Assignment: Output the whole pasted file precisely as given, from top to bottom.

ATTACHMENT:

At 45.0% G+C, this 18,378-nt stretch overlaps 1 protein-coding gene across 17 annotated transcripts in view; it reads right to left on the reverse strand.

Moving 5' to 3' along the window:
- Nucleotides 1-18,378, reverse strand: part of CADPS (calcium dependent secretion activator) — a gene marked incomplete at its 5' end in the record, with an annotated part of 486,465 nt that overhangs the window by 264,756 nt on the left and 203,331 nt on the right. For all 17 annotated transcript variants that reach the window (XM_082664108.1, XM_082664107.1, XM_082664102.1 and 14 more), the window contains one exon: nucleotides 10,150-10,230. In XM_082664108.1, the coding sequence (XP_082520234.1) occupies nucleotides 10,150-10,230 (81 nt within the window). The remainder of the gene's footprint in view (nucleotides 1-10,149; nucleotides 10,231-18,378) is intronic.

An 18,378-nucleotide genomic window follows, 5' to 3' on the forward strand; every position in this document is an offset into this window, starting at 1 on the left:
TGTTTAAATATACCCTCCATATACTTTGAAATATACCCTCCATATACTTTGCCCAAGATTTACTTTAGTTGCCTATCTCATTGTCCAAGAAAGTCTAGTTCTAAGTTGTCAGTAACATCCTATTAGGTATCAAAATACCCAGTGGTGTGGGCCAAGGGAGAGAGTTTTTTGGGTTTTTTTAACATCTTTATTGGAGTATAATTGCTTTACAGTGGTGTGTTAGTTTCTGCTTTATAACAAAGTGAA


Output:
At 45.0% G+C, this 18,378-nt stretch overlaps 1 protein-coding gene across 17 annotated transcripts in view; it reads right to left on the reverse strand.

Moving 5' to 3' along the window:
- Nucleotides 1-18,378, reverse strand: part of CADPS (calcium dependent secretion activator) — a gene marked incomplete at its 5' end in the record, with an annotated part of 486,465 nt that overhangs the window by 264,756 nt on the left and 203,331 nt on the right. For all 17 annotated transcript variants that reach the window (XM_082664108.1, XM_082664107.1, XM_082664102.1 and 14 more), the window contains one exon: nucleotides 10,150-10,230. In XM_082664108.1, the coding sequence (XP_082520234.1) occupies nucleotides 10,150-10,230 (81 nt within the window). The remainder of the gene's footprint in view (nucleotides 1-10,149; nucleotides 10,231-18,378) is intronic.

An 18,378-nucleotide genomic window follows, 5' to 3' on the forward strand; every position in this document is an offset into this window, starting at 1 on the left:
TGTTTAAATATACCCTCCATATACTTTGAAATATACCCTCCATATACTTTGCCCAAGATTTACTTTAGTTGCCTATCTCATTGTCCAAGAAAGTCTAGTTCTAAGTTGTCAGTAACATCCTATTAGGTATCAAAATACCCAGTGGTGTGGGCCAAGGGAGAGAGTTTTTTGGGTTTTTTTAACATCTTTATTGGAGTATAATTGCTTTACAGTGGTGTGTTAGTTTCTGCTTTATAACAAAGTGAA